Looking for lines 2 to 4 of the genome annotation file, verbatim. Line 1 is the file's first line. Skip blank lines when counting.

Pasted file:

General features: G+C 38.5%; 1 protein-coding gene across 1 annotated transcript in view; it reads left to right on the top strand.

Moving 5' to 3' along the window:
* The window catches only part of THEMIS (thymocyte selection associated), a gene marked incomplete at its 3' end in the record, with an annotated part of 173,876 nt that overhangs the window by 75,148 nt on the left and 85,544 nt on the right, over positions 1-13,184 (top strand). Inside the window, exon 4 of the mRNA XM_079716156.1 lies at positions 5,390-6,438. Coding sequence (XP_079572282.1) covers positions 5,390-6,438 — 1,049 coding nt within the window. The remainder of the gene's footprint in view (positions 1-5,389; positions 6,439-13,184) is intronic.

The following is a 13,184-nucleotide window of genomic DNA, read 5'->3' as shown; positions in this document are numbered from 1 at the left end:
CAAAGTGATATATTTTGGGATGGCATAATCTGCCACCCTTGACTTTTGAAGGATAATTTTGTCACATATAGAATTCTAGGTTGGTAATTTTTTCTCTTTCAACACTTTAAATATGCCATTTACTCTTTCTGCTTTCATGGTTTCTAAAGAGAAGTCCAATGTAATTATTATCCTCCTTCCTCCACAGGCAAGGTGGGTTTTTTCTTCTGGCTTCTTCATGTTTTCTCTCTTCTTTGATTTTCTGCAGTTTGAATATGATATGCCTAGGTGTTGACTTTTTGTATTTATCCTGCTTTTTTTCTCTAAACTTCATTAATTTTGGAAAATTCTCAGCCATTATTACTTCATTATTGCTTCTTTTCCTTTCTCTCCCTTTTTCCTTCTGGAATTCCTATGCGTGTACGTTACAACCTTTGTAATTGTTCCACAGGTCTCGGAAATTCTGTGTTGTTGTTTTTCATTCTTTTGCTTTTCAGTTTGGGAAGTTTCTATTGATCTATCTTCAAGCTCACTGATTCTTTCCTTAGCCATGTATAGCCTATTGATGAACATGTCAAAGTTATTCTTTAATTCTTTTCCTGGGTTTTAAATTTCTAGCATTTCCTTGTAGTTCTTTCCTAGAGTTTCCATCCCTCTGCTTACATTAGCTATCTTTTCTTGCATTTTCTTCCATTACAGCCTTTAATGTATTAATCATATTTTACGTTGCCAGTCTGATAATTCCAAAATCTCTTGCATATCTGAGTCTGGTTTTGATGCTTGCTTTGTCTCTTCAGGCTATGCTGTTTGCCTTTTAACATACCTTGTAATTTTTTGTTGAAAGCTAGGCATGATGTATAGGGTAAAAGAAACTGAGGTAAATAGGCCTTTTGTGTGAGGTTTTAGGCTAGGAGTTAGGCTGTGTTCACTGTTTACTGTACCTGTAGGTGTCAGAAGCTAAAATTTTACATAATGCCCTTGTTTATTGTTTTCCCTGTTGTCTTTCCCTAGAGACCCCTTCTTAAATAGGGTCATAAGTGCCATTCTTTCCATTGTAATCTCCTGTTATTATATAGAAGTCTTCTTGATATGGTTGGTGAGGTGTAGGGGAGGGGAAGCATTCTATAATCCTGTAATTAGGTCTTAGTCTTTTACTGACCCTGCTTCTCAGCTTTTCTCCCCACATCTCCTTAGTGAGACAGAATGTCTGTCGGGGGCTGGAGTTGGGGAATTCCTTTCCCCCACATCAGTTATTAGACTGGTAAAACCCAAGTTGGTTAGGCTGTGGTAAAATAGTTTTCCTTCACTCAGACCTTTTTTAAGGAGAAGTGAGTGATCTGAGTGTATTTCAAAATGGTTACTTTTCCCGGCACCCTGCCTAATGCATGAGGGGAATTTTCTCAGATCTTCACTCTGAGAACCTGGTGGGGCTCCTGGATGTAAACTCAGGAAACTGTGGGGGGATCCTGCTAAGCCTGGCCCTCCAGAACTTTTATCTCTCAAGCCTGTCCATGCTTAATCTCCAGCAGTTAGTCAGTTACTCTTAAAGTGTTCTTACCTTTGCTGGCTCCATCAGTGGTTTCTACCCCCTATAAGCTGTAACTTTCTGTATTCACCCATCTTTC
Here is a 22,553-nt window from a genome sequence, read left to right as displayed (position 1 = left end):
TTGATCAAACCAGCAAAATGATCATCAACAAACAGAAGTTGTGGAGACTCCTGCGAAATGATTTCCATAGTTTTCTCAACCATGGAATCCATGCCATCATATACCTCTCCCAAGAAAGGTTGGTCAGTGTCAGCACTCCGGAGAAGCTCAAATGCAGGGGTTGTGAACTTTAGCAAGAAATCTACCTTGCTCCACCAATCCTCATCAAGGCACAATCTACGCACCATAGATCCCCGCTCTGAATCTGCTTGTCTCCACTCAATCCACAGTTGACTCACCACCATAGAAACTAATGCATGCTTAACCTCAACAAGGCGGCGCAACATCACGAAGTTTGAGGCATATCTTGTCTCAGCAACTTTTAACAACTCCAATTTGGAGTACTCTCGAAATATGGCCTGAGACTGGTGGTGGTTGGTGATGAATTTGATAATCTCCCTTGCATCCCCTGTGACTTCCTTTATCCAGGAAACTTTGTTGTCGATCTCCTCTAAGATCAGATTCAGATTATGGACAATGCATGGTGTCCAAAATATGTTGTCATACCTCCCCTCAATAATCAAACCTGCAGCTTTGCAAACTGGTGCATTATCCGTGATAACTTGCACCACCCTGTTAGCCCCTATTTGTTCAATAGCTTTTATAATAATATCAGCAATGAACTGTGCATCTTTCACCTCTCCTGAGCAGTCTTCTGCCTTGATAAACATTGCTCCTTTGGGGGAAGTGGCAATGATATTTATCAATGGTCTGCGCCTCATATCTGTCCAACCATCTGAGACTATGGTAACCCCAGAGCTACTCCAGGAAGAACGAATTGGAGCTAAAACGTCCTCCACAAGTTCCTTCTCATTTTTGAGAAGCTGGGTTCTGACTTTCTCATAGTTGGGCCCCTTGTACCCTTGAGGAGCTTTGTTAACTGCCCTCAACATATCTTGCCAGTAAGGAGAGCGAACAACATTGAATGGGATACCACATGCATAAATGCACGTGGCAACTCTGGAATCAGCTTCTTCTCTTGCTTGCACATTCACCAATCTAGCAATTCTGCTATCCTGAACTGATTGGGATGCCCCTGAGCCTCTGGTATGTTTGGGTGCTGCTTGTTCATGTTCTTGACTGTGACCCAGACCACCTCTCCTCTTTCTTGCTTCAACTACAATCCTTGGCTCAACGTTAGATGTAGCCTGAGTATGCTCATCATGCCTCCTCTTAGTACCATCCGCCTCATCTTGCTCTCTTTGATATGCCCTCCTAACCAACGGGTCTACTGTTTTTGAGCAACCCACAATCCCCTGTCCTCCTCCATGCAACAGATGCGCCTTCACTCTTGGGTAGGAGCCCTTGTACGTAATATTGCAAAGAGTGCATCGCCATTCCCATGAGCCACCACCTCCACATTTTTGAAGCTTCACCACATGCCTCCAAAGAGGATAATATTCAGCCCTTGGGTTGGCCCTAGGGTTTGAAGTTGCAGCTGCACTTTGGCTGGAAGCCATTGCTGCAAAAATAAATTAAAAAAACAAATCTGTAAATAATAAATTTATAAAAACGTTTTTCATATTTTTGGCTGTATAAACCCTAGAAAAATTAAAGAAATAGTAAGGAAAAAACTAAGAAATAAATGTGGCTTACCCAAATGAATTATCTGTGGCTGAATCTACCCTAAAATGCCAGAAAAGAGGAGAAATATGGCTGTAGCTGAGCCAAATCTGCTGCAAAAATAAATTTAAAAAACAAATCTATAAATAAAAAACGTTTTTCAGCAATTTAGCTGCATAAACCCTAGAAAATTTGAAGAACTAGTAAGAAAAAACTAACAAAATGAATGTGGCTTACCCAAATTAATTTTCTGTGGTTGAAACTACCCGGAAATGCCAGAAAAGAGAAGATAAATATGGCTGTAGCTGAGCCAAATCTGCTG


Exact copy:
Moving 5' to 3' along the window:
* The window catches only part of THEMIS (thymocyte selection associated), a gene marked incomplete at its 3' end in the record, with an annotated part of 173,876 nt that overhangs the window by 75,148 nt on the left and 85,544 nt on the right, over positions 1-13,184 (top strand). Inside the window, exon 4 of the mRNA XM_079716156.1 lies at positions 5,390-6,438. Coding sequence (XP_079572282.1) covers positions 5,390-6,438 — 1,049 coding nt within the window. The remainder of the gene's footprint in view (positions 1-5,389; positions 6,439-13,184) is intronic.

The following is a 13,184-nucleotide window of genomic DNA, read 5'->3' as shown; positions in this document are numbered from 1 at the left end: